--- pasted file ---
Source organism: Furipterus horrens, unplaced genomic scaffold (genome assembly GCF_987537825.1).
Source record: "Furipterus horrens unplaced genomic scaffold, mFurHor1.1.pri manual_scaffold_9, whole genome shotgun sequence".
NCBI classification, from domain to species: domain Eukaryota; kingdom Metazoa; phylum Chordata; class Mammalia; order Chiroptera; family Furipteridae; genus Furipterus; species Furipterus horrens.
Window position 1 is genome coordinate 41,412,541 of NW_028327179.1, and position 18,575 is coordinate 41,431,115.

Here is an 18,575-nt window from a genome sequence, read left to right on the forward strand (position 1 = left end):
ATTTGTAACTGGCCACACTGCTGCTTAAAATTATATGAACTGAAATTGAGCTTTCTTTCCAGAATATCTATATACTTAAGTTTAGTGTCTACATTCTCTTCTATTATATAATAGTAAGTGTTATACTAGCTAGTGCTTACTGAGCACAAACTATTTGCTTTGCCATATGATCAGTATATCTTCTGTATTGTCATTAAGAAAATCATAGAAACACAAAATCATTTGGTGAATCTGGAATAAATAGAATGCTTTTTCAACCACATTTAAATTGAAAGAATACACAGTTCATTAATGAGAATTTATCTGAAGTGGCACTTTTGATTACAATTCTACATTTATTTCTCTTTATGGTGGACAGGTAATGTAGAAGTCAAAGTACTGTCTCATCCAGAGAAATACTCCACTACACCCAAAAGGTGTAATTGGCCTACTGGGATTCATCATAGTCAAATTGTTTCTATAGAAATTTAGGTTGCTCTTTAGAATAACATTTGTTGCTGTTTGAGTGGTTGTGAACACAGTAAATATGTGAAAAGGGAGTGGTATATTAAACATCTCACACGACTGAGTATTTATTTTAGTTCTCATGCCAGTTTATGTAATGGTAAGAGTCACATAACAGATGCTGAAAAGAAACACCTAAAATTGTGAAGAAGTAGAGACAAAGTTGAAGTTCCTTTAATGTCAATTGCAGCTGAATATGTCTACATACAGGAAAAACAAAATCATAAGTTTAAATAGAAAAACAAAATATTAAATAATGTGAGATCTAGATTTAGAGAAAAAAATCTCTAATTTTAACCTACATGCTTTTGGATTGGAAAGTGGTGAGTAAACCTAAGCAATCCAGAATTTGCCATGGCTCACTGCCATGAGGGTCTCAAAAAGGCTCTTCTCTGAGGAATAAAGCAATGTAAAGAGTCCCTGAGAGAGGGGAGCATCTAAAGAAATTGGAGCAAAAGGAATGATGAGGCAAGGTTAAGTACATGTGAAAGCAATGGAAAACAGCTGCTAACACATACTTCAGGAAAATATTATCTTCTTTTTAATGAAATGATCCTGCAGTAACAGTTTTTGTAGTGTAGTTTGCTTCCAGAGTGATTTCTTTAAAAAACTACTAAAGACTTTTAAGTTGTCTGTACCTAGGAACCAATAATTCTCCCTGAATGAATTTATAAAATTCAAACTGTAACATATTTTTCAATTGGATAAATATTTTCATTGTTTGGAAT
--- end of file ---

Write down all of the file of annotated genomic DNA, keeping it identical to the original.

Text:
Source organism: Furipterus horrens, unplaced genomic scaffold (genome assembly GCF_987537825.1).
Source record: "Furipterus horrens unplaced genomic scaffold, mFurHor1.1.pri manual_scaffold_9, whole genome shotgun sequence".
NCBI classification, from domain to species: domain Eukaryota; kingdom Metazoa; phylum Chordata; class Mammalia; order Chiroptera; family Furipteridae; genus Furipterus; species Furipterus horrens.
Window position 1 is genome coordinate 41,412,541 of NW_028327179.1, and position 18,575 is coordinate 41,431,115.

Here is an 18,575-nt window from a genome sequence, read left to right on the forward strand (position 1 = left end):
ATTTGTAACTGGCCACACTGCTGCTTAAAATTATATGAACTGAAATTGAGCTTTCTTTCCAGAATATCTATATACTTAAGTTTAGTGTCTACATTCTCTTCTATTATATAATAGTAAGTGTTATACTAGCTAGTGCTTACTGAGCACAAACTATTTGCTTTGCCATATGATCAGTATATCTTCTGTATTGTCATTAAGAAAATCATAGAAACACAAAATCATTTGGTGAATCTGGAATAAATAGAATGCTTTTTCAACCACATTTAAATTGAAAGAATACACAGTTCATTAATGAGAATTTATCTGAAGTGGCACTTTTGATTACAATTCTACATTTATTTCTCTTTATGGTGGACAGGTAATGTAGAAGTCAAAGTACTGTCTCATCCAGAGAAATACTCCACTACACCCAAAAGGTGTAATTGGCCTACTGGGATTCATCATAGTCAAATTGTTTCTATAGAAATTTAGGTTGCTCTTTAGAATAACATTTGTTGCTGTTTGAGTGGTTGTGAACACAGTAAATATGTGAAAAGGGAGTGGTATATTAAACATCTCACACGACTGAGTATTTATTTTAGTTCTCATGCCAGTTTATGTAATGGTAAGAGTCACATAACAGATGCTGAAAAGAAACACCTAAAATTGTGAAGAAGTAGAGACAAAGTTGAAGTTCCTTTAATGTCAATTGCAGCTGAATATGTCTACATACAGGAAAAACAAAATCATAAGTTTAAATAGAAAAACAAAATATTAAATAATGTGAGATCTAGATTTAGAGAAAAAAATCTCTAATTTTAACCTACATGCTTTTGGATTGGAAAGTGGTGAGTAAACCTAAGCAATCCAGAATTTGCCATGGCTCACTGCCATGAGGGTCTCAAAAAGGCTCTTCTCTGAGGAATAAAGCAATGTAAAGAGTCCCTGAGAGAGGGGAGCATCTAAAGAAATTGGAGCAAAAGGAATGATGAGGCAAGGTTAAGTACATGTGAAAGCAATGGAAAACAGCTGCTAACACATACTTCAGGAAAATATTATCTTCTTTTTAATGAAATGATCCTGCAGTAACAGTTTTTGTAGTGTAGTTTGCTTCCAGAGTGATTTCTTTAAAAAACTACTAAAGACTTTTAAGTTGTCTGTACCTAGGAACCAATAATTCTCCCTGAATGAATTTATAAAATTCAAACTGTAACATATTTTTCAATTGGATAAATATTTTCATTGTTTGGAAT